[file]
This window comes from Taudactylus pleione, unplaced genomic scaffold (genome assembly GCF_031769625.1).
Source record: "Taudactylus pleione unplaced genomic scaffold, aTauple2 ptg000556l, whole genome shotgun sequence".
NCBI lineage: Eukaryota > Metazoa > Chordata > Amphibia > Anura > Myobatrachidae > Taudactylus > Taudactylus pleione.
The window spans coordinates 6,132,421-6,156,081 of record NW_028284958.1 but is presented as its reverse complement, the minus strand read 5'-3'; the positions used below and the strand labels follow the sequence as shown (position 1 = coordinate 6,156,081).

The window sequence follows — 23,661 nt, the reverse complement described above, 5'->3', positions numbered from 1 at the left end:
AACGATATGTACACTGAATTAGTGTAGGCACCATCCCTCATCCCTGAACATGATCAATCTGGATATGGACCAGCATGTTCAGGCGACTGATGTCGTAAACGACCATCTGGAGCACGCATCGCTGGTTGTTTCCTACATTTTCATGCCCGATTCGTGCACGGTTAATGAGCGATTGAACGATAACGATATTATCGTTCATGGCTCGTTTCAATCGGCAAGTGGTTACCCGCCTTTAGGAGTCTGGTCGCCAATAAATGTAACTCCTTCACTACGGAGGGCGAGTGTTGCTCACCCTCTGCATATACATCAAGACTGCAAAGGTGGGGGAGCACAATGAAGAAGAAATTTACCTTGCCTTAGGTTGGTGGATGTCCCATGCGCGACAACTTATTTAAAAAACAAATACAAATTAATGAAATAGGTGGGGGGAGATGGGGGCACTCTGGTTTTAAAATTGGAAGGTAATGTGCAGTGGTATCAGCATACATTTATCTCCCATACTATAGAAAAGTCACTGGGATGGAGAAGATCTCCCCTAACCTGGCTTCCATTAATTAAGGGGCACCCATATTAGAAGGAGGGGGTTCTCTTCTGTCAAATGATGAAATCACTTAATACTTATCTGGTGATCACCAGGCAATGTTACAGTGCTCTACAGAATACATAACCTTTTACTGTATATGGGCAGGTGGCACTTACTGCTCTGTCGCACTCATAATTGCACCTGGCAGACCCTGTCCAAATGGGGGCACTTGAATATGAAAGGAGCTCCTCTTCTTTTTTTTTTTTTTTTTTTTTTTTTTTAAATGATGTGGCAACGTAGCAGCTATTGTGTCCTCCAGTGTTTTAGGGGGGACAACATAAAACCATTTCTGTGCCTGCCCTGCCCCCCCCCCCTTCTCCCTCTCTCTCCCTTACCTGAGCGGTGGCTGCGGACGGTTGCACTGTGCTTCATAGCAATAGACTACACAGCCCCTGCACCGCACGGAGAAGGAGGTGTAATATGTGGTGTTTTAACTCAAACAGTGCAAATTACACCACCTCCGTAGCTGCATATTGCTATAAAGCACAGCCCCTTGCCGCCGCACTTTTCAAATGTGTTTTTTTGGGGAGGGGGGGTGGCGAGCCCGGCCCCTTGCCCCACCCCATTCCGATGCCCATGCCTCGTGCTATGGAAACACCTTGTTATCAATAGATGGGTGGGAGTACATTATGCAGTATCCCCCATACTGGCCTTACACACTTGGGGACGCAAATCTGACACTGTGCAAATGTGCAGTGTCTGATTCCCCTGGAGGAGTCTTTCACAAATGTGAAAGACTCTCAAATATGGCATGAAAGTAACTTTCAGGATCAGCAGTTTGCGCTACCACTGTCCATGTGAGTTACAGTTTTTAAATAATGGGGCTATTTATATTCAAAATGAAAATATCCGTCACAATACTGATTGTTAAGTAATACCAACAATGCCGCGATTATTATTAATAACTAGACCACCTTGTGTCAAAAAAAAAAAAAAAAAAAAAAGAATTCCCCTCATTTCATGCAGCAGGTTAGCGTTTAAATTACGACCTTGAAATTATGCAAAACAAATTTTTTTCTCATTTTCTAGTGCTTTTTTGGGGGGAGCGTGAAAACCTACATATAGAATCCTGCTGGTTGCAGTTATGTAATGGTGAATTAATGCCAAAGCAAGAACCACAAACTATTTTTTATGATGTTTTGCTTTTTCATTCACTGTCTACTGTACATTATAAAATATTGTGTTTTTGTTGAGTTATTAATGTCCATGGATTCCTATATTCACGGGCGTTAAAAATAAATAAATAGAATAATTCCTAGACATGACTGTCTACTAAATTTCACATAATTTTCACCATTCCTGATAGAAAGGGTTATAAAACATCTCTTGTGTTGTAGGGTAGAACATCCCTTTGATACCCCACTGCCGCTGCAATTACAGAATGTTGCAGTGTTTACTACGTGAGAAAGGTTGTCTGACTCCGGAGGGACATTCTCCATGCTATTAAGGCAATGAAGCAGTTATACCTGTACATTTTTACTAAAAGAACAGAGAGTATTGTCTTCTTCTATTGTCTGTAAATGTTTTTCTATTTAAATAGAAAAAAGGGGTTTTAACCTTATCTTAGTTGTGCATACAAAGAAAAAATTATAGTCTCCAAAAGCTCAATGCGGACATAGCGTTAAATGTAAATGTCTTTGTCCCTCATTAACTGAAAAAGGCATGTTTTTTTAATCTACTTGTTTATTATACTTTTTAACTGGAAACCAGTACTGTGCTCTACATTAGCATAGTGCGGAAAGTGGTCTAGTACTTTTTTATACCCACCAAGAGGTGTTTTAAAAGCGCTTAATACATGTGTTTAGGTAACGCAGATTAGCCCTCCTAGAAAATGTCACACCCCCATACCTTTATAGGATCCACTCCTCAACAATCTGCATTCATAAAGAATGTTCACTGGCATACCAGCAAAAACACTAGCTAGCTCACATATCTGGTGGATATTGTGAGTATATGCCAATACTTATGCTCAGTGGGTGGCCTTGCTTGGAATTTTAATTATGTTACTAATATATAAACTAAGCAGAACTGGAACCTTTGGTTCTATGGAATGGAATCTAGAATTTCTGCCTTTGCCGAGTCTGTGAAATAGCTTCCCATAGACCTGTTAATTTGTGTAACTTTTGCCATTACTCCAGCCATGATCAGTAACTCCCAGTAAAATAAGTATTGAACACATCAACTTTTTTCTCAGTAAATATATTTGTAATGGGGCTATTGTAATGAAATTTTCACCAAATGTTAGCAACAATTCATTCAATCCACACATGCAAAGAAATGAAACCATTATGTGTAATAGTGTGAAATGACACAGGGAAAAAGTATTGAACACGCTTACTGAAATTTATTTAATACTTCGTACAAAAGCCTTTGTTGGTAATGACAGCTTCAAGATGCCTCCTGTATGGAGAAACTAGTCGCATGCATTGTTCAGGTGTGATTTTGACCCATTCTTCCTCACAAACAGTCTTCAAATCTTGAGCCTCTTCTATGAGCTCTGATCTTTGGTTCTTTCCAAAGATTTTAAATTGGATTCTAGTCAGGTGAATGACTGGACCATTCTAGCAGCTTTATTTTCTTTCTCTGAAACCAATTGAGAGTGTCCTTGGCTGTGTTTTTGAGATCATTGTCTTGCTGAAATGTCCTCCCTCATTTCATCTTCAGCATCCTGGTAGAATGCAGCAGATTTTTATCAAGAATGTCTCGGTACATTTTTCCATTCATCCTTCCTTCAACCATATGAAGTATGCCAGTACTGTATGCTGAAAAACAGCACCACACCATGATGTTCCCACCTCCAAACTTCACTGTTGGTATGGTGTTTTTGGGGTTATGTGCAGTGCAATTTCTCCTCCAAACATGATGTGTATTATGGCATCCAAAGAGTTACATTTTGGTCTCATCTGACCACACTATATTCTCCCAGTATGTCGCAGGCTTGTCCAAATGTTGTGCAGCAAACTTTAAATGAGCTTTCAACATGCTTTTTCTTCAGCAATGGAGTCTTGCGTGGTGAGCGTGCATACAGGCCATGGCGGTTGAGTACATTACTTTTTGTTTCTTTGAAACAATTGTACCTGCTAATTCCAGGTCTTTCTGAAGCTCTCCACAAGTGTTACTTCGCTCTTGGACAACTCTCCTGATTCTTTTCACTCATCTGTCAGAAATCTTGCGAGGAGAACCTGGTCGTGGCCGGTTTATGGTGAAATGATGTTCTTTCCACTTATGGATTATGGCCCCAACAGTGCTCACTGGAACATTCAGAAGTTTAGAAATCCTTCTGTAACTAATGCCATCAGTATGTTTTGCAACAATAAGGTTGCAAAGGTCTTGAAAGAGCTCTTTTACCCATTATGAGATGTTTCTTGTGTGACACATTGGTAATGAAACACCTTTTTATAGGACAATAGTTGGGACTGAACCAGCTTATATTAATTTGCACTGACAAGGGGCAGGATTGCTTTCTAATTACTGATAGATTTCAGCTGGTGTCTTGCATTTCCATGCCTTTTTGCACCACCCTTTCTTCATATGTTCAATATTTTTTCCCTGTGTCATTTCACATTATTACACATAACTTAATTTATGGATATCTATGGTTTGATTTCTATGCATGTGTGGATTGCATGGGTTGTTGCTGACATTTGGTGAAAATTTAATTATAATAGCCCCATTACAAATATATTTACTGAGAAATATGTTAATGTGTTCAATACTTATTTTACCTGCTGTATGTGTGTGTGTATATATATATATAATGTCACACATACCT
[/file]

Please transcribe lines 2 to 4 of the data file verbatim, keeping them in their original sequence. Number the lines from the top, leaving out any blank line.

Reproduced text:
Source record: "Taudactylus pleione unplaced genomic scaffold, aTauple2 ptg000556l, whole genome shotgun sequence".
NCBI lineage: Eukaryota > Metazoa > Chordata > Amphibia > Anura > Myobatrachidae > Taudactylus > Taudactylus pleione.
The window spans coordinates 6,132,421-6,156,081 of record NW_028284958.1 but is presented as its reverse complement, the minus strand read 5'-3'; the positions used below and the strand labels follow the sequence as shown (position 1 = coordinate 6,156,081).